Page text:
Finding Calcutta: What Mother Teresa Taught Me About Meaningful Work and Service by Mary Poplin

Finding Calcutta: What Mother Teresa Taught Me About Meaningful Work and Service by Mary Poplin

Author:Mary Poplin
Language: eng
Format: epub
Published: 2011-01-25T16:28:00+00:00


Fighting Abortion with Adoption

THE CHILDREN'S CENTERS RUN BY the Missionaries of Charity take in unwanted children and match them with adoptive parents. Mother Teresa said they fought abortion by adoption. Every life, including the unborn, was sacred to her. She adamantly opposed abortion and begged people to give her unwanted infants and she would take care of them. In the United States alone, approximately 4,000 abortions occur each day, and now professionals are discovering the potential physical and psychological consequences to the mother.'

I know this reality personally as I had two abortions in my twenties. When I began to follow Christ, I grew deeply remorseful. I know there have been problems in my body, soul and spirit that directly relate to those decisions. For a couple of years after my conversion to Christianity, I repented over and over, unsure whether God could really forgive me for what I now knew as grievous sin. One day at a monastery during a retreat on healing the family tree, Father Sam assigned us to write on a piece of paper the things we needed to repent of and the people we were committing to forgive. We would burn the paper after an evening service as a prayer, an oblation to God.

At the head of my list were my two abortions. I put it in my pocket and began to walk along the Pecos River that runs by the monastery. All at once I heard a male voice in my spirit clearly say, "Who are you not to forgive someone I have forgiven?" I stopped, stunned and confused by the question that had appeared in my spirit. Not understanding, I walked further and the same question came again. I looked at my list and started forward when the voice occurred yet again. Then I stopped and said aloud, "Lord, who have I not forgiven?" Into my spirit the Lord spoke, "I forgave you the first time you asked me. I do not want you to ask me again."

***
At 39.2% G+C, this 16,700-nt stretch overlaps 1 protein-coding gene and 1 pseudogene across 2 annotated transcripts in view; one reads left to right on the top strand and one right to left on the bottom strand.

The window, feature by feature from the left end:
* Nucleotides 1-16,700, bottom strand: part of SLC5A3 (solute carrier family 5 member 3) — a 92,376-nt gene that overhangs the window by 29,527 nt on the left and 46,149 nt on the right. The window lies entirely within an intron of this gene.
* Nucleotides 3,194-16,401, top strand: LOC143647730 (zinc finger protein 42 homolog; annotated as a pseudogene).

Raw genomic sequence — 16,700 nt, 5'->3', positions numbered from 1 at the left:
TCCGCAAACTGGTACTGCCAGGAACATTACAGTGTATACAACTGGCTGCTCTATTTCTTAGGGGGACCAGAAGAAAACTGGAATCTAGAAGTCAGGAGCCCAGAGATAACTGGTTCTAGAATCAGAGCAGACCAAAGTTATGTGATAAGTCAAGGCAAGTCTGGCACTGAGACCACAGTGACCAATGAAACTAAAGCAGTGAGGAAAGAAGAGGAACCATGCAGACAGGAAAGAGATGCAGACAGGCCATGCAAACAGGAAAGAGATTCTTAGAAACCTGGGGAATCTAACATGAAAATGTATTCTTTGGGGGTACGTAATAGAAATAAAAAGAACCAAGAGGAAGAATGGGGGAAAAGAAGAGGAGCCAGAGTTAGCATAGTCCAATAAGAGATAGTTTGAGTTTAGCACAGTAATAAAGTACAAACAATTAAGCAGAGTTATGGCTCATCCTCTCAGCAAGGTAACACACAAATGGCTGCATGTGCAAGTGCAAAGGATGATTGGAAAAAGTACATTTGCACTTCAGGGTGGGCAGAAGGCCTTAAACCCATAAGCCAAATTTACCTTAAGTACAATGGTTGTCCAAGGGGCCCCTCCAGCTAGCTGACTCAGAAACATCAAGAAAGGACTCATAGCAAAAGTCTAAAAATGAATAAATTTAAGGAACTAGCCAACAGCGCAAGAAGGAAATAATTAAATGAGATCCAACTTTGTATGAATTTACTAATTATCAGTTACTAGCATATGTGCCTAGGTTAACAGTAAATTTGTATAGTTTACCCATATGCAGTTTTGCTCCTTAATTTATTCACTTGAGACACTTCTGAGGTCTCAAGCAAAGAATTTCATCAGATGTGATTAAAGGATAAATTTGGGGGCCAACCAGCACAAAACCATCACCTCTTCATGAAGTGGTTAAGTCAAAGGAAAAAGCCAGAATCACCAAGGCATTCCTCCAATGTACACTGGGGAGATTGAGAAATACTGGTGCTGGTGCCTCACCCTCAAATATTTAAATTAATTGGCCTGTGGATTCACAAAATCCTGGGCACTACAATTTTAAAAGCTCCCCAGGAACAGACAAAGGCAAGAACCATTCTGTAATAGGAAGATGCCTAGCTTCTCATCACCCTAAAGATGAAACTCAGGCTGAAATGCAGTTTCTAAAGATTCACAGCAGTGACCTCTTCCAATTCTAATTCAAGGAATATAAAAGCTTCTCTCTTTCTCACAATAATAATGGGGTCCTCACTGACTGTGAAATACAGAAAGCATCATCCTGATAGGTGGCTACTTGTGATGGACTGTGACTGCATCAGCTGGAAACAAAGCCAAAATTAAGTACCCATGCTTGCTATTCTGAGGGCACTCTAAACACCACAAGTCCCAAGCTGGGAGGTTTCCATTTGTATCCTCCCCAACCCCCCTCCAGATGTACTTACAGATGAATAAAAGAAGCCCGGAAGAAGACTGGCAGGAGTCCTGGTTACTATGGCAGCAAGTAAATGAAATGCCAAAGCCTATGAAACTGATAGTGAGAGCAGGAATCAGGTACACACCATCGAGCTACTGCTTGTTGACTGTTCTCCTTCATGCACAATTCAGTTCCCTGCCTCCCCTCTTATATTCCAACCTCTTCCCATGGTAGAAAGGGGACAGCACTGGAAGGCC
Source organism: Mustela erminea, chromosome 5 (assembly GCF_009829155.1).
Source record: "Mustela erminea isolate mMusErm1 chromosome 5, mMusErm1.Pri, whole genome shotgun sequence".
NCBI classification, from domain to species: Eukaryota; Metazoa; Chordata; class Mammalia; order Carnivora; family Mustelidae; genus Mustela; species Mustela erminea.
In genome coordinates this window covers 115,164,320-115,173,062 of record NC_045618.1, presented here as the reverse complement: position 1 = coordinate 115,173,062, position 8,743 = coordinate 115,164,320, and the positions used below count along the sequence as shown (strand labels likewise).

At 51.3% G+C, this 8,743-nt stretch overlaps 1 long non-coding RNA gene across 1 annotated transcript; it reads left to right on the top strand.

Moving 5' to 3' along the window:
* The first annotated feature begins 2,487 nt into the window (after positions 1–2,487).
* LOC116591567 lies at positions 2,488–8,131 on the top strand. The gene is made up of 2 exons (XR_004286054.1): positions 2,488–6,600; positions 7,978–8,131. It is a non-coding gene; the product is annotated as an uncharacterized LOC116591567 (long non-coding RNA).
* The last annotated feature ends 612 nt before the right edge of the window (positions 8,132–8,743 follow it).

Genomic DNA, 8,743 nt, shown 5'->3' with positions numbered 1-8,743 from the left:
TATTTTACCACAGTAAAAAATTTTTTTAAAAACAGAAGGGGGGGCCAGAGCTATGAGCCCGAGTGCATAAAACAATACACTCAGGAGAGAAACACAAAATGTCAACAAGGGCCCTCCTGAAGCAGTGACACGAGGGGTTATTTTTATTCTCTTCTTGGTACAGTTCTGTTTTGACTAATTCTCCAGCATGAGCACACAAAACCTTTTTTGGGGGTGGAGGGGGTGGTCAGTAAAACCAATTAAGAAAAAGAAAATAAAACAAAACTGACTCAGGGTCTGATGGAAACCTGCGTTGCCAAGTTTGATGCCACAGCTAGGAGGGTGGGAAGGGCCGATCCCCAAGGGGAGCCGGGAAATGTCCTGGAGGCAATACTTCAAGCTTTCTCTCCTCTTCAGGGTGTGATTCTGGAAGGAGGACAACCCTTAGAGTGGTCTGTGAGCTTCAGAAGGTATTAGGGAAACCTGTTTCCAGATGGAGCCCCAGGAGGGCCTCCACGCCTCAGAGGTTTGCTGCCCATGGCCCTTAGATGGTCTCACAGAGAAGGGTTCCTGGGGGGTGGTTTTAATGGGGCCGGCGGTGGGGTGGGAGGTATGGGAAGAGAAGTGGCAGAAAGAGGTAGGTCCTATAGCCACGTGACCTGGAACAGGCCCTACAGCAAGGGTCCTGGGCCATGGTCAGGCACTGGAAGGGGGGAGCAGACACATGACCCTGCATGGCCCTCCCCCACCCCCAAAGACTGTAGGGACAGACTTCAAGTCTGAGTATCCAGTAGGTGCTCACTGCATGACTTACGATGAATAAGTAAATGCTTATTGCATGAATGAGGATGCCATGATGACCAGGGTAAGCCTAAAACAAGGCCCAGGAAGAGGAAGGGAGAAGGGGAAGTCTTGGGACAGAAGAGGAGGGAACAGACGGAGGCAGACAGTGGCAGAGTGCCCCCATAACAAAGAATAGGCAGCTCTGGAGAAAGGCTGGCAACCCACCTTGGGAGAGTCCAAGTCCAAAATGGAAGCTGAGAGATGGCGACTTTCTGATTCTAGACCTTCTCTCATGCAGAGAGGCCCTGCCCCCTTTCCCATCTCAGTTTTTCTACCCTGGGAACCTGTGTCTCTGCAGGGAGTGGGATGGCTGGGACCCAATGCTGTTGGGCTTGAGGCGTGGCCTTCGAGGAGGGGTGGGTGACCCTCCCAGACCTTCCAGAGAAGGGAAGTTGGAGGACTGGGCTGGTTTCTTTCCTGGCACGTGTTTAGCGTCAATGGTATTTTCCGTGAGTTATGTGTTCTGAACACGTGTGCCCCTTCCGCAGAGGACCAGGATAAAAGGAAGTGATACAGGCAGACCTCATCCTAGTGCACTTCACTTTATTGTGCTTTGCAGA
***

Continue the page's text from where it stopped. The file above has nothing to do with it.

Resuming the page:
I had learned it is necessary to confess in order to be forgiven; but I had not yet learned how critical it is to intentionally receive his free gift of forgiveness. My pride was waiting until I was satisfied that I had worked hard enough to deserve this free gift from God. I was assigning myself my own endless acts of penancerepeating rituals of naming my children, confessing the same sin over and over, thinking I needed to remain remorseful, and expecting punishment. Once we are forgiven, God calls us to leave the past behind and press on toward our calling. Not doing so is the work of evil trying to block our destiny.

Many people talk about the need to forgive ourselves, but that is not what the Lord was saying to me. I believe working to forgive ourselves is no different than working to receive his forgiveness. I do not find any evidence of the need to forgive ourselves in the Bible. I am certain the Lord was pointing out my pride.


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